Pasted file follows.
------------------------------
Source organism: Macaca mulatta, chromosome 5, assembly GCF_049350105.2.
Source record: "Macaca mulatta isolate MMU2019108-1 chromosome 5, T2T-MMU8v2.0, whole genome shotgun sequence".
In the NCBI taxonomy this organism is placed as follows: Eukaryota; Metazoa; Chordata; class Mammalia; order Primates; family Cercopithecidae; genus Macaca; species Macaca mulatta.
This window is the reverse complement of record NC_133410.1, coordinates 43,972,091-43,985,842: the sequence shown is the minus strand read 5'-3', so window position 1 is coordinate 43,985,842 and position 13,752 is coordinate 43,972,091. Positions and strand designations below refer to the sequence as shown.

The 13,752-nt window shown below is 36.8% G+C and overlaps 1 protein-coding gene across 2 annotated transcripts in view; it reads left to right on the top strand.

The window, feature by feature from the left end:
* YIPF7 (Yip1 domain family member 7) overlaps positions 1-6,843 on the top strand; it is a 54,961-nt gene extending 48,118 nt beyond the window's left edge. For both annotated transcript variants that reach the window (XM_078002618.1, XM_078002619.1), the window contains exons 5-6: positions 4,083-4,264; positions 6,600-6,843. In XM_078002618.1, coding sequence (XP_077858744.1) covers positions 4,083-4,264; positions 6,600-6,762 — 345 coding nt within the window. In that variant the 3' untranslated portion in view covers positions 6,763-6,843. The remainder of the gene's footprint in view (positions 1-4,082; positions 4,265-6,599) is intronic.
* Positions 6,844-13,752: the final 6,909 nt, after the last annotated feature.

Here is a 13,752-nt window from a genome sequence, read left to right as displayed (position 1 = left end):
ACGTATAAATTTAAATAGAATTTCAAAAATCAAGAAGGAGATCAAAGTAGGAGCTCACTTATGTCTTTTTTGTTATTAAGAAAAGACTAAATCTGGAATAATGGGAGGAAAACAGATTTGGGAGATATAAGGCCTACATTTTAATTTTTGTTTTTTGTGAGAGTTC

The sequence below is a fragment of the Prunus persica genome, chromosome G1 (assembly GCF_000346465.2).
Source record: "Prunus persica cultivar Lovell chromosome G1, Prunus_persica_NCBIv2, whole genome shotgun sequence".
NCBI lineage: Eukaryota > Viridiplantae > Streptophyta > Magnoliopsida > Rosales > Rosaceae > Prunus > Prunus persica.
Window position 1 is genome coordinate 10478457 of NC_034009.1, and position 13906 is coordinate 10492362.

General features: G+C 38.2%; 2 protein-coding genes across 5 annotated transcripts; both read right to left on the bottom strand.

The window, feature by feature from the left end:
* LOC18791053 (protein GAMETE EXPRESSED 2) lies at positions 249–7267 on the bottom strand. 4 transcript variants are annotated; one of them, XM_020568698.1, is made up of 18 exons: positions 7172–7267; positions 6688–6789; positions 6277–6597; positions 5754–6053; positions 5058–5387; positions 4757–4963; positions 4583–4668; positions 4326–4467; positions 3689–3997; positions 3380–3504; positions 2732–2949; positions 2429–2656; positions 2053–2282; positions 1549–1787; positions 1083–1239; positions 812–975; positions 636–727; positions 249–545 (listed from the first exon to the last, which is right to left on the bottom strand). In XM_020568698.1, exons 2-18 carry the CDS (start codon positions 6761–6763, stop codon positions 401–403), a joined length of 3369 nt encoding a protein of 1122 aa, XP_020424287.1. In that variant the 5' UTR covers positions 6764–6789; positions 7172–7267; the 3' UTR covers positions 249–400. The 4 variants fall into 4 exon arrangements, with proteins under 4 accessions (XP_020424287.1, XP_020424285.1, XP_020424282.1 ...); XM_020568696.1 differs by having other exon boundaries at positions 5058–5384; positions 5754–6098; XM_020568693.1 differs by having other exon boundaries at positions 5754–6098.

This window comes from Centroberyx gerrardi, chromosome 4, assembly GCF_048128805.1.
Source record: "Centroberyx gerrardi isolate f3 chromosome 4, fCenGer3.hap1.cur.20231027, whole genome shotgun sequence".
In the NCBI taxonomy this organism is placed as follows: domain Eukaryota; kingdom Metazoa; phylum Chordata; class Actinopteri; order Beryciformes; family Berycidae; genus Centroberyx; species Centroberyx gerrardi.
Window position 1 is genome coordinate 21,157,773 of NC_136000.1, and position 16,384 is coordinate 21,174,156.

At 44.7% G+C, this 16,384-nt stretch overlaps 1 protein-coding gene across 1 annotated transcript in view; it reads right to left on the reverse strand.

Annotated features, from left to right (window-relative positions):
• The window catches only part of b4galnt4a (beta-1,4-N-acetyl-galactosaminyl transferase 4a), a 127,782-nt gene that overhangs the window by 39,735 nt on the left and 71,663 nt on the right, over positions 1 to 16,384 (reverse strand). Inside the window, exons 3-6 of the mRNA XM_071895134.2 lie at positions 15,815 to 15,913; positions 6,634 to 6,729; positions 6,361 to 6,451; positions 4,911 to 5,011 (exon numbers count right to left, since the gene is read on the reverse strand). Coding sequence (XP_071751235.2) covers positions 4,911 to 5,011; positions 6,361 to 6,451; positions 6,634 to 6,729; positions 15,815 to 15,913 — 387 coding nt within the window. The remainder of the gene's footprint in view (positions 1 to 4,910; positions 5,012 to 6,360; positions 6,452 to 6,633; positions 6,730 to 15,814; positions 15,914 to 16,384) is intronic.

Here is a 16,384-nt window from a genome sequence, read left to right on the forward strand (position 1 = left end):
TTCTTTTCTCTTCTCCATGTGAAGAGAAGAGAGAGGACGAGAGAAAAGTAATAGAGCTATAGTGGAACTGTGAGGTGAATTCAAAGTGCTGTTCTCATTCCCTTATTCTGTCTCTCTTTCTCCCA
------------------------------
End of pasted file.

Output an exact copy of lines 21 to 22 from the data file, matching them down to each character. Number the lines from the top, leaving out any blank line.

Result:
Window position 1 is genome coordinate 21,157,773 of NC_136000.1, and position 16,384 is coordinate 21,174,156.

At 44.7% G+C, this 16,384-nt stretch overlaps 1 protein-coding gene across 1 annotated transcript in view; it reads right to left on the reverse strand.